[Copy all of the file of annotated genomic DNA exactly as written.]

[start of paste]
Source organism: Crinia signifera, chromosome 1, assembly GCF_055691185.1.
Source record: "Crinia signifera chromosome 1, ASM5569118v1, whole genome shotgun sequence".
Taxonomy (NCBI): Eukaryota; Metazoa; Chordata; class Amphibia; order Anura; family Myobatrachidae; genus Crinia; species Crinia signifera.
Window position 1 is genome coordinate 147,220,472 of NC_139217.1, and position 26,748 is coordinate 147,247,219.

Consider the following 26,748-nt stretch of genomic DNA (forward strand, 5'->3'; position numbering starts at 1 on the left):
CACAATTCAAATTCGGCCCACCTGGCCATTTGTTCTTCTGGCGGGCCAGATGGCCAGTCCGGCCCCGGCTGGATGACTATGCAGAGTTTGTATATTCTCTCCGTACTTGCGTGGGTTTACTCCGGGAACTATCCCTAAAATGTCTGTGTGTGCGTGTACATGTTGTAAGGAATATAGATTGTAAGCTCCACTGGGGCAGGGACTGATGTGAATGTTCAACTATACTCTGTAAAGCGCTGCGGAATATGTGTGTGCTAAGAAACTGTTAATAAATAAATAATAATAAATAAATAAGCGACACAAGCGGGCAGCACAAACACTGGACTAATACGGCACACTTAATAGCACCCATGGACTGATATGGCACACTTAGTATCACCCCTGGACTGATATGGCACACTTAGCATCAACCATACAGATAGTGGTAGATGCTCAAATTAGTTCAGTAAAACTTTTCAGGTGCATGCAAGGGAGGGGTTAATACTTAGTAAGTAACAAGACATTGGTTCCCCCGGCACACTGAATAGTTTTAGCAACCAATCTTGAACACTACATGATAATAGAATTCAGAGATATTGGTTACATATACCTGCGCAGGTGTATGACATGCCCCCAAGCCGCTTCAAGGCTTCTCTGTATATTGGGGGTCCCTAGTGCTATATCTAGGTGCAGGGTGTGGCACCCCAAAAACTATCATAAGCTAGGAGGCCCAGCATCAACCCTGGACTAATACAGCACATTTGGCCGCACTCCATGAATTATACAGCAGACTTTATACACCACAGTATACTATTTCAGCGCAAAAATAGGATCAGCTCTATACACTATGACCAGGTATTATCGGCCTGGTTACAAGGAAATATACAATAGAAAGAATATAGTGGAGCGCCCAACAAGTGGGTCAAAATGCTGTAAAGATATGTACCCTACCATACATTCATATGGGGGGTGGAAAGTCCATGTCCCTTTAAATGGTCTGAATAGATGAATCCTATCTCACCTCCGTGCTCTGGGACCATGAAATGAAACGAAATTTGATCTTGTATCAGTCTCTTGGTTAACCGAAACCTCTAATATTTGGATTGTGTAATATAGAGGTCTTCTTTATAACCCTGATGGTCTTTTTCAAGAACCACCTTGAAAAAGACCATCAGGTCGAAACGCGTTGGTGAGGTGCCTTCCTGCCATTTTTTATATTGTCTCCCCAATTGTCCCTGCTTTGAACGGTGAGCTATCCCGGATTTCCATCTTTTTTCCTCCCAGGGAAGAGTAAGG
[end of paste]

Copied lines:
Source organism: Crinia signifera, chromosome 1, assembly GCF_055691185.1.
Source record: "Crinia signifera chromosome 1, ASM5569118v1, whole genome shotgun sequence".
Taxonomy (NCBI): Eukaryota; Metazoa; Chordata; class Amphibia; order Anura; family Myobatrachidae; genus Crinia; species Crinia signifera.
Window position 1 is genome coordinate 147,220,472 of NC_139217.1, and position 26,748 is coordinate 147,247,219.

Consider the following 26,748-nt stretch of genomic DNA (forward strand, 5'->3'; position numbering starts at 1 on the left):
CACAATTCAAATTCGGCCCACCTGGCCATTTGTTCTTCTGGCGGGCCAGATGGCCAGTCCGGCCCCGGCTGGATGACTATGCAGAGTTTGTATATTCTCTCCGTACTTGCGTGGGTTTACTCCGGGAACTATCCCTAAAATGTCTGTGTGTGCGTGTACATGTTGTAAGGAATATAGATTGTAAGCTCCACTGGGGCAGGGACTGATGTGAATGTTCAACTATACTCTGTAAAGCGCTGCGGAATATGTGTGTGCTAAGAAACTGTTAATAAATAAATAATAATAAATAAATAAGCGACACAAGCGGGCAGCACAAACACTGGACTAATACGGCACACTTAATAGCACCCATGGACTGATATGGCACACTTAGTATCACCCCTGGACTGATATGGCACACTTAGCATCAACCATACAGATAGTGGTAGATGCTCAAATTAGTTCAGTAAAACTTTTCAGGTGCATGCAAGGGAGGGGTTAATACTTAGTAAGTAACAAGACATTGGTTCCCCCGGCACACTGAATAGTTTTAGCAACCAATCTTGAACACTACATGATAATAGAATTCAGAGATATTGGTTACATATACCTGCGCAGGTGTATGACATGCCCCCAAGCCGCTTCAAGGCTTCTCTGTATATTGGGGGTCCCTAGTGCTATATCTAGGTGCAGGGTGTGGCACCCCAAAAACTATCATAAGCTAGGAGGCCCAGCATCAACCCTGGACTAATACAGCACATTTGGCCGCACTCCATGAATTATACAGCAGACTTTATACACCACAGTATACTATTTCAGCGCAAAAATAGGATCAGCTCTATACACTATGACCAGGTATTATCGGCCTGGTTACAAGGAAATATACAATAGAAAGAATATAGTGGAGCGCCCAACAAGTGGGTCAAAATGCTGTAAAGATATGTACCCTACCATACATTCATATGGGGGGTGGAAAGTCCATGTCCCTTTAAATGGTCTGAATAGATGAATCCTATCTCACCTCCGTGCTCTGGGACCATGAAATGAAACGAAATTTGATCTTGTATCAGTCTCTTGGTTAACCGAAACCTCTAATATTTGGATTGTGTAATATAGAGGTCTTCTTTATAACCCTGATGGTCTTTTTCAAGAACCACCTTGAAAAAGACCATCAGGTCGAAACGCGTTGGTGAGGTGCCTTCCTGCCATTTTTTATATTGTCTCCCCAATTGTCCCTGCTTTGAACGGTGAGCTATCCCGGATTTCCATCTTTTTTCCTCCCAGGGAAGAGTAAGG